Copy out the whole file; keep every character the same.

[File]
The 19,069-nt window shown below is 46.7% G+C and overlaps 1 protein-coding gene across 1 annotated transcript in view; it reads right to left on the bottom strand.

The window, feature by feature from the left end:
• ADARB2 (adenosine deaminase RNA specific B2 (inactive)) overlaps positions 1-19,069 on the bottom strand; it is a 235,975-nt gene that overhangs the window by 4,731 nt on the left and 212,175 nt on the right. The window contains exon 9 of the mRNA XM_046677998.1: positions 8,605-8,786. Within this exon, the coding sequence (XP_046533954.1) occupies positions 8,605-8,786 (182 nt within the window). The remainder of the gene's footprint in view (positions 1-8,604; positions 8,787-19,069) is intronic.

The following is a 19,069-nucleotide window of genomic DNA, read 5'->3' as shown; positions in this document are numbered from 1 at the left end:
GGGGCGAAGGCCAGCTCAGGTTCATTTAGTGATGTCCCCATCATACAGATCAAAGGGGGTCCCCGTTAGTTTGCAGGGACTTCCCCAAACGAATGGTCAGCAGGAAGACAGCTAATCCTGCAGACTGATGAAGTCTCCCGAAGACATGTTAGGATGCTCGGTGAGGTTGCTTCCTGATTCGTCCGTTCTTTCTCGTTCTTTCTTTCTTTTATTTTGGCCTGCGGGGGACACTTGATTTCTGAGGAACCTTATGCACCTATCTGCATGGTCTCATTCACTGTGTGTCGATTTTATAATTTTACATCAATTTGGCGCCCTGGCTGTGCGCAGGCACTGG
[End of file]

The 19,069-nt window shown below is 46.7% G+C and overlaps 1 protein-coding gene across 1 annotated transcript in view; it reads right to left on the bottom strand.

The window, feature by feature from the left end:
• ADARB2 (adenosine deaminase RNA specific B2 (inactive)) overlaps positions 1-19,069 on the bottom strand; it is a 235,975-nt gene that overhangs the window by 4,731 nt on the left and 212,175 nt on the right. The window contains exon 9 of the mRNA XM_046677998.1: positions 8,605-8,786. Within this exon, the coding sequence (XP_046533954.1) occupies positions 8,605-8,786 (182 nt within the window). The remainder of the gene's footprint in view (positions 1-8,604; positions 8,787-19,069) is intronic.

The following is a 19,069-nucleotide window of genomic DNA, read 5'->3' as shown; positions in this document are numbered from 1 at the left end:
GGGGCGAAGGCCAGCTCAGGTTCATTTAGTGATGTCCCCATCATACAGATCAAAGGGGGTCCCCGTTAGTTTGCAGGGACTTCCCCAAACGAATGGTCAGCAGGAAGACAGCTAATCCTGCAGACTGATGAAGTCTCCCGAAGACATGTTAGGATGCTCGGTGAGGTTGCTTCCTGATTCGTCCGTTCTTTCTCGTTCTTTCTTTCTTTTATTTTGGCCTGCGGGGGACACTTGATTTCTGAGGAACCTTATGCACCTATCTGCATGGTCTCATTCACTGTGTGTCGATTTTATAATTTTACATCAATTTGGCGCCCTGGCTGTGCGCAGGCACTGG